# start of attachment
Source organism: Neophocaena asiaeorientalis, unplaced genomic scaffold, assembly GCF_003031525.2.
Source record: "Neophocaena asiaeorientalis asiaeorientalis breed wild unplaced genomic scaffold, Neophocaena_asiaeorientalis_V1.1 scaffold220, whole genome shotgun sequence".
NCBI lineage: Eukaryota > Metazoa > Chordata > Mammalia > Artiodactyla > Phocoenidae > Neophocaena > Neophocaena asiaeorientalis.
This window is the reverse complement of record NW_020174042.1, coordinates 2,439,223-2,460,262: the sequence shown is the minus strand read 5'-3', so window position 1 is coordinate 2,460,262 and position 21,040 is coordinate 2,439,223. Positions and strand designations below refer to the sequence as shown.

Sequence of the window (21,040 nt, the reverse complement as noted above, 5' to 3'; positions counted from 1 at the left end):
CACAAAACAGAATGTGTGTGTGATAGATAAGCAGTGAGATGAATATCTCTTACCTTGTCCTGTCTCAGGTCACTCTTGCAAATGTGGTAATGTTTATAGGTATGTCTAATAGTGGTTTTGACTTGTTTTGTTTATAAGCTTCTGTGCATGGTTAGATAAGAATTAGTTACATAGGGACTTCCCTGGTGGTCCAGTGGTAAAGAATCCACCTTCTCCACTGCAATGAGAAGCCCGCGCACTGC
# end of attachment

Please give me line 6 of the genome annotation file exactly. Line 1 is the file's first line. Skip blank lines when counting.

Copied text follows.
CACAAAACAGAATGTGTGTGTGATAGATAAGCAGTGAGATGAATATCTCTTACCTTGTCCTGTCTCAGGTCACTCTTGCAAATGTGGTAATGTTTATAGGTATGTCTAATAGTGGTTTTGACTTGTTTTGTTTATAAGCTTCTGTGCATGGTTAGATAAGAATTAGTTACATAGGGACTTCCCTGGTGGTCCAGTGGTAAAGAATCCACCTTCTCCACTGCAATGAGAAGCCCGCGCACTGC